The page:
What most Individual Investors do Wrong?08-12-2010 |
What most Individual Investors do Wrong?
Nationally recognized research firm Dalbar recently produced the results of a study on the overall performance effects of individual investor behavior. In doing so, they compared the returns of the stock market (as defined by the S&P 500 index for these purposes) and the returns of the average individual investor in equities over a 20 year period that started on December 31, 1989 and ended on December 31, 2009. Interestingly, the study showed that the average return of the S&P 500 over that period was 8.20% while the average return of the individual investor was just 3.17% over the same time period. This represents a relatively stark 5%+ difference.
While we, at Hennion & Walsh, are not suggesting that a “set it and forget it” strategy of investing in the U.S. Large Cap stocks comprised by the S&P 500 is a prudent path for individual investors to follow going forward, we do believe that this empirical data highlights what most individual investors do wrong with respect to their investment portfolios. For the benefit of all individual investors reading this post, below we list the 10 things that most individual investors do wrong in our opinion:
- Investors let their emotions get in the way of sound investment decisions
Investors are driven by fear and euphoria into making purchase and sale decisions that often run contra to their long-term investment plan. Buying high and selling low is never a good recipe for portfolio performance. The media plays into these human emotions and while it is important to obtain knowledge about the economy and the markets from the media, it is also important to have an appropriate filter for the information before taking any actions based upon the information.
- Investors try to time the market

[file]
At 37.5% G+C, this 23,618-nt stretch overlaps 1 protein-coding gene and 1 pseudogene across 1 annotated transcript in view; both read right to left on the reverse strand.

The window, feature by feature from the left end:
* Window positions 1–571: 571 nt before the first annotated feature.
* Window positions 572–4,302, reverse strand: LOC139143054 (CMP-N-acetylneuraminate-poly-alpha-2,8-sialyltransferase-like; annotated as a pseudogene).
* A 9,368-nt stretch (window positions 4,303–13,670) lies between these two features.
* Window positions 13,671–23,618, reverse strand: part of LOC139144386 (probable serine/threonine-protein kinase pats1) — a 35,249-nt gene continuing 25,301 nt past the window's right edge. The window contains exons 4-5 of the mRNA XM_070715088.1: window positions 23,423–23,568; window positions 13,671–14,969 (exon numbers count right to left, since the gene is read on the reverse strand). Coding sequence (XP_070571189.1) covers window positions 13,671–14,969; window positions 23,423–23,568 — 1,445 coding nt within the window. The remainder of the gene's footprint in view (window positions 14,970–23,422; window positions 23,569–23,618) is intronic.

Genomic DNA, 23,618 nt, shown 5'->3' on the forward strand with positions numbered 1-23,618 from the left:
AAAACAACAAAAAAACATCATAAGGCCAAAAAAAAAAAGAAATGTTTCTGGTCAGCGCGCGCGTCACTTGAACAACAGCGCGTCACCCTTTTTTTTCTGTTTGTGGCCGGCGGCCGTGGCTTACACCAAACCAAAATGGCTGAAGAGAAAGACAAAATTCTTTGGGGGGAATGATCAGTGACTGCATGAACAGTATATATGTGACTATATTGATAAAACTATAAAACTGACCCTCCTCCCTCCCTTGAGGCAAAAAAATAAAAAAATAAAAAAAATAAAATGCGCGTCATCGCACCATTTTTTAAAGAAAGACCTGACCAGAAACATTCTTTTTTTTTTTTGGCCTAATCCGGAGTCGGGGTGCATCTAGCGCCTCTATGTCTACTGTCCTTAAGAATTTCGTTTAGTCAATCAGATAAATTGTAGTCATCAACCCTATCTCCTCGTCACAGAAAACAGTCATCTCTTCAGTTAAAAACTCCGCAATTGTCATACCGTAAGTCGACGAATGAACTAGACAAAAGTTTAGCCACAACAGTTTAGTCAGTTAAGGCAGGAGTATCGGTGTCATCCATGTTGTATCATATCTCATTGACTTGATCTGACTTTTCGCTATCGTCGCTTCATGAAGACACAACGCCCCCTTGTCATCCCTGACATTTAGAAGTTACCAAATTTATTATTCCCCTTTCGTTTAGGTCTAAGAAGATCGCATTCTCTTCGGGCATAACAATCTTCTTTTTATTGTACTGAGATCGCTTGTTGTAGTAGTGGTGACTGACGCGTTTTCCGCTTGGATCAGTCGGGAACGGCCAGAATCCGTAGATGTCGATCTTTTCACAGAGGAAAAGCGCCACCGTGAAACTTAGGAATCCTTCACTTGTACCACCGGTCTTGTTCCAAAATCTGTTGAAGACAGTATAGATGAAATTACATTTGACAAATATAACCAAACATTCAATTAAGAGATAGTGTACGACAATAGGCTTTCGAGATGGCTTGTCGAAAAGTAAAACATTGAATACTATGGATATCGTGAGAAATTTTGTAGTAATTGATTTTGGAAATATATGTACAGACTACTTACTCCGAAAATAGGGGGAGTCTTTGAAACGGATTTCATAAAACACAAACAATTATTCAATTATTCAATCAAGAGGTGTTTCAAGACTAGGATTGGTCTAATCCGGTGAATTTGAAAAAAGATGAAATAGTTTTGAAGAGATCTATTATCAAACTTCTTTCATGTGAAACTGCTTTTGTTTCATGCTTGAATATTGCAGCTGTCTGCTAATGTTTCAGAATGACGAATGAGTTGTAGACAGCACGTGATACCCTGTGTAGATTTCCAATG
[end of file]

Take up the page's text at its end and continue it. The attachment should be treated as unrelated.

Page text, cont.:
As the landmark “Determinants of Portfolio Performance” study conducted in 1991 by Brinson, Singer and Beebower concluded, it is asset allocation that accounts for more than 91% of portfolio performance – many times greater than the selection and timing of individual security transactions. We believe that trying to time the market is often an exercise in futility for most individual investors.
- Investors do not have buy and sell disciplines
Most individual investors can provide a long dissertation as to why they purchased a given security in their portfolio. However, ask those same individual investors what causes them to sell a given security and they do not have an answer. Further, many individual investors tend to hold onto securities in their portfolio solely due to a concern over having to pay taxes on the capital gains of the holdings. Having a concrete sell discipline in place is equally as important as having sound purchase criteria in place.
- Investors chase returns
As opposed to building a diversified portfolio suitable to their own financial situation, individual investors tend to try and chase returns. Investors should remember that yesterday’s stars are not necessarily tomorrow’s winners and past performance is not an indication of future results.
- Investors are not honest with themselves about their true tolerance for risk
We have observed that individual investors tend to increase their risk tolerance in bull markets and decrease their risk tolerance in bear markets. When this occurs, investors generally tend to fall short of their performance expectations because statistics show that individual investors are not successful in timing the market consistently. An investor’s true tolerance for risk should not change based upon the direction of the market.